The growth of Malaysian semiconductor industry has been impressive. Just like its Asian neighbors, Malaysia successfully built itself up as an attractive location for foreign direct investment (FDI).

It leveraged that to make a place of its own in the semiconductor industry. But that industry has found itself sort of caught in the middle.

Unable to invest in the future, the country’s small local clusters of semiconductor firms find themselves stuck in a tenuous place low in the value chain, with seemingly few goods prospects.

The Beginning

Malaysia began its journey into electronics assembly in the 1970s with the second Malaysia Plan of 1971-1975. The plan pushed for the creation of free trade zones to create light export manufacturing jobs.

Western semiconductor companies chose Malaysia over cheaper alternatives like Thailand and Indonesia for a few reasons.

First, they were attracted to certain aspects of the workforce. Malaysian laborers at the time were considered to be more disciplined and English proficient than their neighbors.

And second, the government dangled heavy tax incentives (10 years of tax-free policy), lucrative tariff exemptions, less bureaucratic red tape, and a lighter regulatory touch.

To ease the concerns of Western industries and kickstart the desired export manufacturing sector, the Malaysian government largely waived the Malaysia’s New Economic Policy (NEP) of ethnic employment and shareholding requirements.

The first major investments into Malaysia came from National Semiconductor and Intel. In 1972, Intel opened its first ever offshore assembly plant in the small island state of Penang in the North. Companies like AMD, Hewlett-Packard (HP), and Hitachi soon followed.

Penang today remains one of Malaysia’s core semiconductor regions. These initial factories focused on assembly and testing.

One can say that this first phase of semiconductor investment showed mixed results.

On one hand, jobs were created and exports soared. Semiconductors contributed most of the 15% annual growth in Malaysia’s electronics industry. The industry at one point represented 20% of the country’s entire Gross Domestic Products (GDP).

Exports grew by nearly 70%. In 1978, Malaysia exported $658 million dollars of semiconductors to the United States. This massive number was on par with Singapore and South Korea and three times larger than Taiwan.

Judged on terms of employment, also a green checkmark. Between 1973 and 1985, employment grew by an average of 61% each year. Malaysian unemployment rates in the 1970s reached 8% and poverty was widespread, so this growth was welcomed. Unemployment would fall to 4% by 1980.

All good so far, but, there were items for concern.

For one, the jobs were definitely not easy. Working conditions in these test and assembly factories were – to say the least – not great. Plant managers did not properly observe safety regulations. Workers, mostly women, complained of failing eyesight and heavy, unfair discipline from their managers.

These jobs paid little too, though much better than other factory and textile jobs available at the time. To compare with other nations, the average hourly wage in 1973 was RM13 in Japan, RM12 in the United States, and just RM1.43 in Malaysia.

The work hours were relentless. The Malaysian government amended a previously existing labor law to allow 24 work hours a day, done in three shifts. Paid holidays off, sick days, and maternity leave were at a minimum and high unemployment meant that the companies could lay off bunch of workers at will.

Workers complained about being laid off with no warning. Physical stress was through the roof. But worst of all, the workers were not learning anything.

From a policy making perspective, a critical goal of attracting these multinational companies to set up firms here was to “upgrade” the knowledge and know-how of the people.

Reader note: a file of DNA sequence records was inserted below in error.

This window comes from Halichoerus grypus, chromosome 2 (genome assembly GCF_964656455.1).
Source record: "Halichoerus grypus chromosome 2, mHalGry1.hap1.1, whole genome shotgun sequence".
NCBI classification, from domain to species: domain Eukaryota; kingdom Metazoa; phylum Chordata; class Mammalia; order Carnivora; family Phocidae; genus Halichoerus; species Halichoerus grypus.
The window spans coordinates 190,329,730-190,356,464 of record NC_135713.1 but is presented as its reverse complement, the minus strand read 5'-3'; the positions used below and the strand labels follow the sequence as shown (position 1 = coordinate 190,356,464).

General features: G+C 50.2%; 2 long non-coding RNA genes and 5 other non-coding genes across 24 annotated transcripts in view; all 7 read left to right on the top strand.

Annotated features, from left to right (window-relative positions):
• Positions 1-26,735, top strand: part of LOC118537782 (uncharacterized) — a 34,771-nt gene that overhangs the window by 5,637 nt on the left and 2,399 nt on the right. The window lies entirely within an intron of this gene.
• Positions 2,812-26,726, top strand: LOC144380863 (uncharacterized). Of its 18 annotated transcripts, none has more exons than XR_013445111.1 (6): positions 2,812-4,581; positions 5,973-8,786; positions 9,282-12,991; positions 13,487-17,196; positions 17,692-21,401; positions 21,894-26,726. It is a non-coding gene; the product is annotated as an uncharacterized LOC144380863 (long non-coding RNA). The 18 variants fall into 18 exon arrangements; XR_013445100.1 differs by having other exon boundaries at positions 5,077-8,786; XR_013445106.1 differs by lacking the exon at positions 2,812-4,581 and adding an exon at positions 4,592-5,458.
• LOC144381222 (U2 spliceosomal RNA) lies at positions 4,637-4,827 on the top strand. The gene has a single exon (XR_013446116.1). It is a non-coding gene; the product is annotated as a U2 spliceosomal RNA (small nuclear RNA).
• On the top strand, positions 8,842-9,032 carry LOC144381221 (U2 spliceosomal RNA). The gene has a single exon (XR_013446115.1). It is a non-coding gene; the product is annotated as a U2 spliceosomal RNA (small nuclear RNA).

You would want technology transfer from the multinationals to domestic firms. But the way these companies set up their factories and the stock ownership prevented such transfers from happening.

Workers did not see the whole process from beginning to end. They were segmented and isolated to doing a single task with no visibility to anything else. They were worked too hard to learn anyway.

The Malaysian government realized that the domestic semiconductor industry was not upgrading itself and decided it needed to recalibrate its policies. But before it could, the market performed a recalibration of its own.

The mid-1980s offered an opportunity amidst pain. A wave of overproduction plunged the entire electronics and semiconductors industries into a crisis. This happens from time to time in the industry.

The down cycle triggered a wave of layoffs and consolidation around the world. Semiconductor employment in Penang went from 19,000 in 1983 to 18,226 in 1985, to 13,100 in 1986.

In the wake of this devastating collapse, there was hope. The Malaysian semiconductor industry survived and got healthier.

Underperforming companies were taken over. Smarter companies used the crisis as an opportunity to upgrade their operations, bringing in more automation and preparing for when the good times return.

Furthermore, the 1985 Plaza Accord forced the appreciation of the Japanese Yen, New Taiwan Dollar, and Singaporean Dollar against the United States Dollar.

This ate into the competitiveness of manufacturer exports in Taiwan, Japan, and Singapore. Exporter in those countries thus set out for cheaper grounds overseas. Many of these companies would settle in Malaysia.

Focusing on the recession and seeking to take advantage of these secular trends, the government sought to get people working again. They devalued the Malaysian Ringgit and extended a series of investment tax credits.

Combined with the wave of FDI investments from Japan, Taiwan, and Singapore, these moves succeeded. Employment and exports rebounded.

But this recession prevented the Malaysian government from doing what it had wanted to do and what Taiwan and Singapore were able to do: Upgrade their industry’s place in the value chain.

For several years, the government instead focused on improving the wages and working conditions of its semiconductors factories workers. Important yes, but not the greater goal.

It was not until the 1990s that they finally took major steps toward technical upgrading with Silterra.

In 1985, Malaysia’s First Industrial Master Plan, which spans the time from 1986 to 1995, emphasized the upgrading of skills, technology transfer agreements between multinationals and domestic firms, and the establishment of local suppliers. Lofty goals, but the plan’s actual thresholds remained relatively humble due in part to the ongoing recession at the time.

That same year, the government established the Malaysian Institute of Microelectronics Systems (MIMOS) with the goal of developing an indigenous semiconductor industry.

Begun as a part of the Prime Minister’s office and spun out into an independent organization/corporation in 1993, it would be Malaysia’s answer to Taiwan’s ITRI.